NEXT: Eli tangles with Jason Crouse
Did you pick up on a spark between Cary and Lucca prior to this week? After they wrap up their case, Cary asks Lucca if she wants to celebrate, so she takes him to a nightmare of a dance club. At first Cary hangs back, but he finally dives onto the dance floor with the pixie-haired opposing counsel. Oh, I ‘ship it.
Next, Courtney Paige and Eli are still making kissy faces, but more importantly, they put together a hush-hush focus group — secret even to Alicia — to see if they can resurrect Saint Alicia and possibly put her up for a Senate seat. The focus group goes well, and we’ll clearly circle back to this later in the season.
And finally, to Alicia’s personal life: Ruth Eastman notices Alicia and Jason Crouse’s scorching chemistry and badgers Eli about whether the two of them are having an affair. Eli, clearly blindsided, denies it and then, in true Eli fashion, makes things worse.
First, he awkwardly asks Jason, “She’s getting close to you, isn’t she?” Jason tells Eli that he needs to ask Alicia those questions. So he does, tracking her down and describing Jason as “very strong, a man of few words.”
“Yes. I’ve gotten over words,” she says, then cuts to the chase: “You’re telling me when I sleep with Jason, you’d rather I kept it private.” Eli can’t tell if she’s kidding, and her Mona Lisa smile gives nothing away. Alicia finally admits that she’s not sleeping with him and tells Eli she won’t discuss this with him again. However, Jason was in the next room during this conversation, and he beats a hasty retreat, leaving Alicia to wonder how much he heard.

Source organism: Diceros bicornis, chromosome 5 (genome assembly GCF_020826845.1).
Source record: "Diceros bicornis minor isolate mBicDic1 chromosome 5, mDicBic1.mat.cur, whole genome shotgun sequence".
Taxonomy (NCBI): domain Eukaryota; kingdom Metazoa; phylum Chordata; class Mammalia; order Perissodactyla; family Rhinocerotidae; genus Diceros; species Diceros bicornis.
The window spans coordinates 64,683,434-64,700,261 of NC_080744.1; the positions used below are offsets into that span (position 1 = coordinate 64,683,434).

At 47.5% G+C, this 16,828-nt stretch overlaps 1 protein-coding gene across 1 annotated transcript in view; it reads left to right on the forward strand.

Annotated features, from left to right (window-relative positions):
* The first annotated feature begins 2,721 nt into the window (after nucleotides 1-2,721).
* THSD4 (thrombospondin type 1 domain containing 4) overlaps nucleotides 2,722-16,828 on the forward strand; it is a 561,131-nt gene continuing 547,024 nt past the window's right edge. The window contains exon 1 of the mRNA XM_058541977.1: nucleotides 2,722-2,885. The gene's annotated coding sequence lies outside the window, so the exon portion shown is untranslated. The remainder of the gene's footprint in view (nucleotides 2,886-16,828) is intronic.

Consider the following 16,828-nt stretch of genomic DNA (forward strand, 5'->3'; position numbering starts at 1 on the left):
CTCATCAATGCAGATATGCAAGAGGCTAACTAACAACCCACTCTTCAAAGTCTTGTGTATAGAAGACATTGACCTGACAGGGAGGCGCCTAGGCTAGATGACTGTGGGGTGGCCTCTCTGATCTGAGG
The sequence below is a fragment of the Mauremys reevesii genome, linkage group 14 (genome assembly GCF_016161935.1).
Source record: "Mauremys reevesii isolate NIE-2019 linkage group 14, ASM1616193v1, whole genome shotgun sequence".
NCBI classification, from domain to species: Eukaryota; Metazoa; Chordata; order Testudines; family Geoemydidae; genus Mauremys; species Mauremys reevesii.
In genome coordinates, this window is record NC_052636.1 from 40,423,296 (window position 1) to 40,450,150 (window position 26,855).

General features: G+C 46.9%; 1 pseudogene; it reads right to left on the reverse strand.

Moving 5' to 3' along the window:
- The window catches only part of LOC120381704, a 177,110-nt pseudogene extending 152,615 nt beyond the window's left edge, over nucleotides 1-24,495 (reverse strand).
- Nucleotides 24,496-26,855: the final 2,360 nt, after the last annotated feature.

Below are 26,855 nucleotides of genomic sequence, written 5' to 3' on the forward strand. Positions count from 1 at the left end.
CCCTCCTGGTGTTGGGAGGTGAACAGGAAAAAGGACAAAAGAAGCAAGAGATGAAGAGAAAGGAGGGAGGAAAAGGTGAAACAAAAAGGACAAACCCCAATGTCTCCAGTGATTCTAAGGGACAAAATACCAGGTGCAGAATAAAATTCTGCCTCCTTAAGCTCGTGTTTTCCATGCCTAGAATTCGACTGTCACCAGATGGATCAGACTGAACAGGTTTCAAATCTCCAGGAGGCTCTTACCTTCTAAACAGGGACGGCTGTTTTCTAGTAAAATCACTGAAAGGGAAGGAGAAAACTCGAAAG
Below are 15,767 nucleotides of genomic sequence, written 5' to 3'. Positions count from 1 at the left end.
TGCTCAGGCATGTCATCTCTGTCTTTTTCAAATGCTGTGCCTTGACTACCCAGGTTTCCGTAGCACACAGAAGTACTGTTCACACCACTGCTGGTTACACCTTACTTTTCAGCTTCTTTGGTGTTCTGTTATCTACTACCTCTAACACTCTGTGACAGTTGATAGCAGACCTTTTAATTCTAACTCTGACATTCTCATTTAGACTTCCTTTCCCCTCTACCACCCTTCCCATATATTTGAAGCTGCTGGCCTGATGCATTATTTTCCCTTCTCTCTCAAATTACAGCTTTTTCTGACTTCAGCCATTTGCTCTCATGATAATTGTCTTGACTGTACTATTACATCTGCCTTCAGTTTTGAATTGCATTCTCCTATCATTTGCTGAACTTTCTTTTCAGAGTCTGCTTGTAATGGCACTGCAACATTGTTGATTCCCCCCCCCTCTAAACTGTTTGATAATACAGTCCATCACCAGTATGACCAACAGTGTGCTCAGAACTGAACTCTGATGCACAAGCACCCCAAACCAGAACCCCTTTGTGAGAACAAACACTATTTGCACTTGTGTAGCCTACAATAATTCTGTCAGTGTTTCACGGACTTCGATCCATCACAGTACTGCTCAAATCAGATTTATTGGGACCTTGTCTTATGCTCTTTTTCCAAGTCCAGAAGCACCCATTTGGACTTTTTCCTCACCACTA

And then, oh, so awkward. Eli sends his assistant, Nora, to chaperone Alicia and Jason in her home. Alicia pulls Jason into her office, worried that Eli made things uncomfortable between them.
Jason grits out that he used to have a very different life, an uncomfortable life that he didn’t like. “So now there is nothing I do that makes me uncomfortable. Nothing. Even if I want something —”
And then Nora-the-chaperone bursts in, interrupting the flow of his words. She leaves, and he concludes, “I like things simple. Work simple, home simple, life simple.”
“And isn’t it?” Alicia asks. “It was,” he smolders at her. Gah! This is how you do sexual tension, people.
Ruth hasn’t been sitting idly by, however. She gives Eli a file on Jason that shows that he’s been investigating Alicia. When Eli confronts him, Jason says he wanted to know about his prospective employer and tells Eli to back off. Did everybody’s “maybe he is a sociopath” alarm go off just a little bit in these scenes? Jeffrey Dean Morgan brings an incredible edge of menace and unpredictability to his scenes; you’re always waiting for those dimples to disappear in a burst of violence.
Finally, Eli rings Alicia’s doorbell to tell her that Jason’s been investigating her. In response, she slams the door in his face. We zoom in on Alicia as she regroups in her kitchen and, stony faced, closes her eyes. Is she making a decision? If so, what? Is she really done with words? Is she going to follow through on her promise of when she sleeps with Jason? Her face offers no hint, and we’re left wondering.